Up to 400%

Tanya Devaeva, December 4, 2012

We met the ugliest business card ever in the toilet of a café near lake Tahoe. We couldn’t help taking it. First, there was a man in a hat in it. Then there’s a promise that the card makes the holder 400% more kawaii. The card had traveled much inside our wallets before we got its message.

A cool illustration also makes its medium 400% more kawaii.

Let’s take the books from an American bookstore as an example.

Cookery books
The department is huge, everything is beautiful. There are lots of books of perfect design. Photographers, food-stylists, designers, authors – all of them do their best. And they hardly ever use illustration. Everything drawn is rather schematic and average.

But there comes Edible Selby. From the book you know how Todd Selby, a photographer, visited houses, gardens and restaurants around the world and chose 40 personalities of modern cookery whom he likes. That’s not a bargain if you use it while cooking but all the recipes are scribbled and supplemented with the portrays of the people and some other details made by the author. And it’s all so funny and bright that you just want to take the book home and eat it with your eyes. (as well as his previous book — The Selby is in your place is in your place).

But even if you don’t care about all this hipster-like handmade you will be impressed by the The geometry of pasta by Jacob Kennedy and Kaz Hildebrandt. The pasta recipes book produces the WOW impression on everyone by its black and white minimalistic graphics. The “Geometry” stands out against a background of the books stuffed with innumerable photos of pasta.

Love and sex
The department is rather smaller than that of cookery books and tenfold uglier. Most of the books seem to be selling failures printed in the 90s. There’s just one of them which looks modern and cheerful: Position of the Day Playbook: Sex Every Day in Every Way. An old and boring idea of a new position every day they made fresher by means of the abstract pictograms with no signs of gender. This kind of instruction is interesting and not shameful to look through, apart from its sweaty shelf neighbors.

House and design
It’s all like the cookery stuff. But there’s an interesting project — The perfectly imperfect home where all the photos are replaced with elegant and emotional watercolors that are rather detailed but far from photorealism. Comments on Amazon are conflicting. Some people adore it, some think the book lacks materiality. The author of the book wanted the readers think of creativity and expressing themselves instead of copying, and she succeeded with a little help from Virginia Johnson.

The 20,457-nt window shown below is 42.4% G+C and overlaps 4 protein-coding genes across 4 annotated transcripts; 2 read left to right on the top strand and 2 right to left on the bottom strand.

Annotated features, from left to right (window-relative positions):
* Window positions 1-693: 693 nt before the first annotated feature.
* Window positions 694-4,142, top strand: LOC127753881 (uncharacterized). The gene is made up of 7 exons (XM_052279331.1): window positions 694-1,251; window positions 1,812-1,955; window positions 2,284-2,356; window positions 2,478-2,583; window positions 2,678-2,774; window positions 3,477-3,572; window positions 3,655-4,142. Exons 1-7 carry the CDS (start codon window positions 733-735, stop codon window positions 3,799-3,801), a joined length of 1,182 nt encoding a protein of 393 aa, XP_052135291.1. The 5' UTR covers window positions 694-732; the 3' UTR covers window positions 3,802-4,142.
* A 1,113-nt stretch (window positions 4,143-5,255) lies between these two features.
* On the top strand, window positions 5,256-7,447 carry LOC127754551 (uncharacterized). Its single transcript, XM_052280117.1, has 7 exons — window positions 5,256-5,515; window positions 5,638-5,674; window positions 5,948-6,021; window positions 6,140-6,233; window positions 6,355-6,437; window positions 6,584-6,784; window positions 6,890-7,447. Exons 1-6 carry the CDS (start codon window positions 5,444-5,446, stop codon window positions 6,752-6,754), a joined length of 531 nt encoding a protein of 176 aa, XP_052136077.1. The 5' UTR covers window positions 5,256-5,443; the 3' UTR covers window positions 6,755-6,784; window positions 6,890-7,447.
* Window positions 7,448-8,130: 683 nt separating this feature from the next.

There’s a couple of bookshave really great pictures that are of no smaller importance than the texts.

The first one is — The Were, the Why and the How: 75 artists illustrate wondrous mysteries of science. Scientists wrote 75 essays on any topic like “How stars are born and how they die” or “why pigeons shake their heads when walking”. Every essay is illustrated, and as soon as the editor didn’t give any special task, an illustration there is always a sort of fun and a surprise. This is an effective and stylish symbiosis of art and science.

The second book is called Evolution by Jean-Baptiste De Panafieu. There the small chapters about the aspects of evolution are illustrated by the photos of animals and human’s skeletons against a black background. The photographer Patrick Gries has created a wonderful tale of the beauty and energy of the world creation. 

There are two nice books. The big New Yorker book of dogs is a big illustrated issue of the dog stuff. The Bluebird Effect: Uncommon Bonds with Common Birds is a book of ovservations made by an enthusiastic ornithologist with his own great pictures in the 19th century style and some true stories, Both of the books are heartfelt but not sugary.

Essays and all the others
We like the book My ideal bookshelf that has just appeared in shops. The author talked to different interesting people about the books they consider to be the most important in their lives, and the illustrator drew all these bookshelves in an appealing manner.

The book is a perfect one for a coffee table, but what is more – it’s a nice and humane project totally based on illustration. There are postcards and posters with different book sets on the website and if you like you can even have a picture about your own bookshelf.

Illustration is beautiful. We get used to good illustration since childhood. There is obvious no reason why we should get cheap trash instead of it. Apart from books, here are more things that illustration can make better and more interesting. Why not use it?